If you were to ask me about a favorite flower, I’d first have to describe a location, one which has become a visual sanctuary. The spot is swampy and is part of the matrix of waters feeding a small lake in the interior of the Panhandle of Idaho. A trail passes along the western edge of the lake beneath ancient cedars, rotting birches; over beaver-felled trees and on through the swamp. In the summer, huge skunk cabbages border a section of the trail, their waist-high leaves a brilliant and lush jungle green. In winter, no evidence of that luxuriant growth remains but buried in the refrigerated mud, their roots await a beckoning to begin the renewal process. I come often to this spot, absorbing its moods, soaking up the silence, examining changes.
As I face east across the pond, a steep talus slope rises up directly behind me forcing animals to pass close to the edge of the swamp and record their tracks on the broad, boggy trail. It is here I witness the mosaic of prints laid down through the year. Each season bids my return to read its impressions. Black bear, cougar, bobcat, moose and our neighbors’ dogs join the abundant whitetail deer who leave their sign in these wet-woods.
I have always been drawn to the enormous skunk cabbage plants that grow trailside and value them for diverse reasons. In spring, their skunky odor fills the air with its spicy fragrance and in the summer, their green leaves add a cooling freshness to a hot journey.
Researching my botanical library, I found that the skunk cabbage is related to the taro plant, for thousands of years a staple in Oriental and Polynesian cooking. Heating the taro removes the taste of the bitter calcium oxalate crystals also found in all parts of the skunk cabbage. The fresh roots and leaves of the skunk cabbage are also boiled to eliminate the acrid taste of their crystals. If ingested raw, an intense irritation and burning of the mucous membranes might occur. However, the peppery sap is a folk remedy for the treatment of ringworm and assists in relieving painful sores.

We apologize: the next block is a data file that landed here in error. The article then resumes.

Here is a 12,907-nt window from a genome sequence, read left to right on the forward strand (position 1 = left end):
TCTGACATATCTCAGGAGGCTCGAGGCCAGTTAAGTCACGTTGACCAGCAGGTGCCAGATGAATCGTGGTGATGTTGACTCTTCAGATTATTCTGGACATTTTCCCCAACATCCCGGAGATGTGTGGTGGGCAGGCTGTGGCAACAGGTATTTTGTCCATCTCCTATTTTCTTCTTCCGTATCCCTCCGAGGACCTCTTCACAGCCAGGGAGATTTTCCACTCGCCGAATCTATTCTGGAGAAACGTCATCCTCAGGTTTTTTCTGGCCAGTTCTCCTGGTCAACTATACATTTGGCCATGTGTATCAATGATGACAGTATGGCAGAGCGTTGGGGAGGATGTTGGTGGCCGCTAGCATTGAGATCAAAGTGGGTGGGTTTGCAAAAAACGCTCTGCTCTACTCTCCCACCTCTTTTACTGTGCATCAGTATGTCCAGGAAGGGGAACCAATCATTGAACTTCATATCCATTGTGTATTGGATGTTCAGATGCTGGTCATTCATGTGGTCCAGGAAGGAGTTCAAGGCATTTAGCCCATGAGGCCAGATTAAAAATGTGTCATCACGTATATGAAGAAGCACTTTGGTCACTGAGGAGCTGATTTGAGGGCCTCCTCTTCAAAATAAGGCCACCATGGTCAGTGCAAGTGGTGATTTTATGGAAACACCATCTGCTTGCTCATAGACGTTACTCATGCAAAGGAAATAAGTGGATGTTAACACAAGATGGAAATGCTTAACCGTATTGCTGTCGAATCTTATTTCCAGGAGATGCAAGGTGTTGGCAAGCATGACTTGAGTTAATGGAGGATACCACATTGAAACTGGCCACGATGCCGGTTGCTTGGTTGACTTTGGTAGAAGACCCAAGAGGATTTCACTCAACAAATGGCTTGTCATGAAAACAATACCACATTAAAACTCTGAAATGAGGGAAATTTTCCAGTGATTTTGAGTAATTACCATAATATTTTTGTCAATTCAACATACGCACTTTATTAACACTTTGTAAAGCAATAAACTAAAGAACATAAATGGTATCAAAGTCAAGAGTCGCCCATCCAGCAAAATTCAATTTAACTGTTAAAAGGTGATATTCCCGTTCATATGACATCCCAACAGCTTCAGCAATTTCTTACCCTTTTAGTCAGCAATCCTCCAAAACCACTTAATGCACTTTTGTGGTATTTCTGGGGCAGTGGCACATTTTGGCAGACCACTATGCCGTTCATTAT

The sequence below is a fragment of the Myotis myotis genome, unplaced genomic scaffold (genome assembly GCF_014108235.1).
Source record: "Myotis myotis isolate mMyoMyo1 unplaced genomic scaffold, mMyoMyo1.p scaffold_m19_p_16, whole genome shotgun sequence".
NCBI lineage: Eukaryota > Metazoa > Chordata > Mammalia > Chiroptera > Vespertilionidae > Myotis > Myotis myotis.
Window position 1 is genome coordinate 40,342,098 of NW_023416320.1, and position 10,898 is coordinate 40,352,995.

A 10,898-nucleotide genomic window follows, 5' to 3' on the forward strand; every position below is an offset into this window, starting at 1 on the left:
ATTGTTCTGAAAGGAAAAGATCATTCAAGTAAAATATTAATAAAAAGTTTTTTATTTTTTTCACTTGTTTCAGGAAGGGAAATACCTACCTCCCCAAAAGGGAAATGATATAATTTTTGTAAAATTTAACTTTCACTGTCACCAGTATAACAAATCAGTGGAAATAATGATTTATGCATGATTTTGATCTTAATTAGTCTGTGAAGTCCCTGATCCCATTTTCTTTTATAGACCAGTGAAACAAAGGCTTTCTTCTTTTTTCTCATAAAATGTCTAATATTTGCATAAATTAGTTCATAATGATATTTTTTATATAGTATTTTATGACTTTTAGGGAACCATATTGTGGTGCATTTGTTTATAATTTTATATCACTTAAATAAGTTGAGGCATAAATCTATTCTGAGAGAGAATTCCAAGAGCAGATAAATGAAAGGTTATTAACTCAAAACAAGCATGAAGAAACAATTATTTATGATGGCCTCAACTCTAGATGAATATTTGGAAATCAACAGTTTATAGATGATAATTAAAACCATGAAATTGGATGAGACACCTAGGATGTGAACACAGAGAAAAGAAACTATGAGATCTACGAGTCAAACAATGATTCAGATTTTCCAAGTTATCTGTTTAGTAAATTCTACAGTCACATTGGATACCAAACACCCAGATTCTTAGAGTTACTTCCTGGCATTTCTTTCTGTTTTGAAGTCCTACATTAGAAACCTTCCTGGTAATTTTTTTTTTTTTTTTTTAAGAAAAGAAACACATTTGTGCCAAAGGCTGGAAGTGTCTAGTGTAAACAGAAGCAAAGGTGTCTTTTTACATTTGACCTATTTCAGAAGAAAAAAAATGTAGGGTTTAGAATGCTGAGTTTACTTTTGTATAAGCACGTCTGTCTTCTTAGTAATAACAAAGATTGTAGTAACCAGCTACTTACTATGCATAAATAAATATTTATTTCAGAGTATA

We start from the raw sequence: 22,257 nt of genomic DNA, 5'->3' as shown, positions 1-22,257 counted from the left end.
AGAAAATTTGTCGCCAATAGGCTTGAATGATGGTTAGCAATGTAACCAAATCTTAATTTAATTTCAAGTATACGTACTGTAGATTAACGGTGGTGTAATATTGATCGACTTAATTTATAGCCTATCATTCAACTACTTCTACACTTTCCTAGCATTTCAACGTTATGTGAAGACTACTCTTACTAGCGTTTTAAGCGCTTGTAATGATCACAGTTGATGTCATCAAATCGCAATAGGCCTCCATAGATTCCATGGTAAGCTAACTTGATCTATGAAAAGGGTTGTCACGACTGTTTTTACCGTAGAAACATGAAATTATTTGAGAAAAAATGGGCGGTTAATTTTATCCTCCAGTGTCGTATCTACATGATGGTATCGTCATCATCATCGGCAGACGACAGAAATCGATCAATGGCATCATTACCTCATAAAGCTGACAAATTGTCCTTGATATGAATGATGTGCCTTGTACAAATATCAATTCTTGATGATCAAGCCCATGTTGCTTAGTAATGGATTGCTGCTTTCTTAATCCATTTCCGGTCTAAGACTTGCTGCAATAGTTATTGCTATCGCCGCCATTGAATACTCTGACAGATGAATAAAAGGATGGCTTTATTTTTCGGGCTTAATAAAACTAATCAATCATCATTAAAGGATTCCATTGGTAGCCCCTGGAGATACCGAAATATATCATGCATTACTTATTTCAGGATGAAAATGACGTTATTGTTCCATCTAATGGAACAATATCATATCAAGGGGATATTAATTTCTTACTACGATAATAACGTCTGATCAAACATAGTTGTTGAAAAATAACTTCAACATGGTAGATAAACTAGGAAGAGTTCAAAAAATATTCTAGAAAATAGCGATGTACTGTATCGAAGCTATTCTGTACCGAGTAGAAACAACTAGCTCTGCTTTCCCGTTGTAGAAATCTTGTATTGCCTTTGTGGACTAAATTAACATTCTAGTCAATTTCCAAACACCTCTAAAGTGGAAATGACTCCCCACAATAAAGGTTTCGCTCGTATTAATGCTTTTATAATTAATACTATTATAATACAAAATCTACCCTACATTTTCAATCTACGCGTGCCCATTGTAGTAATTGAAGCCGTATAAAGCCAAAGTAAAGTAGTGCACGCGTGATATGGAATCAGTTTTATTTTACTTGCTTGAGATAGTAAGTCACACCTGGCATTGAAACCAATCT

North American Indians ground up dried and roasted skunk cabbage root and made it into a flour. They used this flour as a treatment for asthmatic and bronchial spasms. Inhaling its crushed leaves helped stop a headache. Skunk cabbage leaves were used as a disposable dish, as a covering for food in their earthen ovens or and as a covering wrap to carry food similar to our using wax paper. Modern herbalists use tinctures of Lysichiton americanus as an antispasmodic and to promote normal function of the nervous system. It’s very doubtful I will ever voluntarily prepare the skunk cabbage for food; however, I may dig a root for it’s medicinal value.
By some chemical wizardry, probably related to the calcium oxalate, the skunk cabbage can melt its way through ice to become the earliest of sprouts on which bear and beaver feed. A thick, fleshy flower spike surrounded by a pale yellow spathe rises through last year’s dead growth and pond muck, adding a candle-like spot of brightness to the landscape of gray alders and dead cedars. Inside this partly rolled flower covering are hundreds of minute flowers. Their exotic, skunky odor draws pollinating flies.
The large leaves (over three feet long and a foot wide) emerge later and along with ferns, miner’s lettuce and nettles, will fill this swamp with their lush foliage. Although the smell and name of the plant may strike some as offensive, it describes a truly unique plant of our wet-woods habitat. Its flesh provides food for the hungry, its leaves provide shade and nutrients for the ecosystem and its exotic nature attracts poets, photographers and painters.
At some inner level of knowing, I feel our living earth actuates her seasonal dance dressed as the skunk cabbage. Stimulated by the energies of winter solstice, she spirals upward through the snow and ice-covered pond muck to begin her dance of creation and color, setting the scene for spring. As the days lengthen and the temperatures warm, her verdant robes unfurl to shade the bog and keep her root zone moist from the summer’s heat. She’ll dance until the autumn urges rest and the fall rains rot her gown, then; safely asleep in the muck of the pond, the swamp candle will slumber until the renewal energies of late winter stir her to wake and rise, beckoning the Earth Mother to dance once again.